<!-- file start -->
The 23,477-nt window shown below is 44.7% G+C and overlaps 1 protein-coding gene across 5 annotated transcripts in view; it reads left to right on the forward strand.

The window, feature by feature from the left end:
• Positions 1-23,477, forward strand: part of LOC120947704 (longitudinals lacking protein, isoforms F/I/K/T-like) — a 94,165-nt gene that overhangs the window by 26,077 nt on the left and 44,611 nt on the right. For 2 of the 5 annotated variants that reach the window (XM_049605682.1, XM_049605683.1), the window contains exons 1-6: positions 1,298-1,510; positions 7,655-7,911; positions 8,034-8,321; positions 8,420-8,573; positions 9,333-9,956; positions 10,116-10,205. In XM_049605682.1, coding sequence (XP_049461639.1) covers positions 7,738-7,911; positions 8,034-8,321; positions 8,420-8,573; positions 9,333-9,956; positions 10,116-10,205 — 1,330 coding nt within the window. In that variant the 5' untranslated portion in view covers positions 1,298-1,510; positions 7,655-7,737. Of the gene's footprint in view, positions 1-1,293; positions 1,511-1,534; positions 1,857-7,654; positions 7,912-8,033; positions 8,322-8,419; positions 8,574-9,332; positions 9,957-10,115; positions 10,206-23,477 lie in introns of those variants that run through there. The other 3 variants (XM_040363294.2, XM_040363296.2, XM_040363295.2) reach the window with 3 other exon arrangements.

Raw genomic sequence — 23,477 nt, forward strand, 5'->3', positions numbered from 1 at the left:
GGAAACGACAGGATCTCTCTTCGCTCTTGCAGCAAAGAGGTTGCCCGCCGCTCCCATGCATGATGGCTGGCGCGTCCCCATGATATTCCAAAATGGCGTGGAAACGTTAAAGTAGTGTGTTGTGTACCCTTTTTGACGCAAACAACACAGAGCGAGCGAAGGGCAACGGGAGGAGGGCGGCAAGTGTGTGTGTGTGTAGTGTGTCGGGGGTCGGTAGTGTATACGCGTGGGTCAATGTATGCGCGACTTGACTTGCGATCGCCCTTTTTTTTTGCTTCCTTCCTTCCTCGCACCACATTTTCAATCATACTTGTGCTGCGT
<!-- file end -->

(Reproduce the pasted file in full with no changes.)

The 23,477-nt window shown below is 44.7% G+C and overlaps 1 protein-coding gene across 5 annotated transcripts in view; it reads left to right on the forward strand.

The window, feature by feature from the left end:
• Positions 1-23,477, forward strand: part of LOC120947704 (longitudinals lacking protein, isoforms F/I/K/T-like) — a 94,165-nt gene that overhangs the window by 26,077 nt on the left and 44,611 nt on the right. For 2 of the 5 annotated variants that reach the window (XM_049605682.1, XM_049605683.1), the window contains exons 1-6: positions 1,298-1,510; positions 7,655-7,911; positions 8,034-8,321; positions 8,420-8,573; positions 9,333-9,956; positions 10,116-10,205. In XM_049605682.1, coding sequence (XP_049461639.1) covers positions 7,738-7,911; positions 8,034-8,321; positions 8,420-8,573; positions 9,333-9,956; positions 10,116-10,205 — 1,330 coding nt within the window. In that variant the 5' untranslated portion in view covers positions 1,298-1,510; positions 7,655-7,737. Of the gene's footprint in view, positions 1-1,293; positions 1,511-1,534; positions 1,857-7,654; positions 7,912-8,033; positions 8,322-8,419; positions 8,574-9,332; positions 9,957-10,115; positions 10,206-23,477 lie in introns of those variants that run through there. The other 3 variants (XM_040363294.2, XM_040363296.2, XM_040363295.2) reach the window with 3 other exon arrangements.

Raw genomic sequence — 23,477 nt, forward strand, 5'->3', positions numbered from 1 at the left:
GGAAACGACAGGATCTCTCTTCGCTCTTGCAGCAAAGAGGTTGCCCGCCGCTCCCATGCATGATGGCTGGCGCGTCCCCATGATATTCCAAAATGGCGTGGAAACGTTAAAGTAGTGTGTTGTGTACCCTTTTTGACGCAAACAACACAGAGCGAGCGAAGGGCAACGGGAGGAGGGCGGCAAGTGTGTGTGTGTGTAGTGTGTCGGGGGTCGGTAGTGTATACGCGTGGGTCAATGTATGCGCGACTTGACTTGCGATCGCCCTTTTTTTTTGCTTCCTTCCTTCCTCGCACCACATTTTCAATCATACTTGTGCTGCGT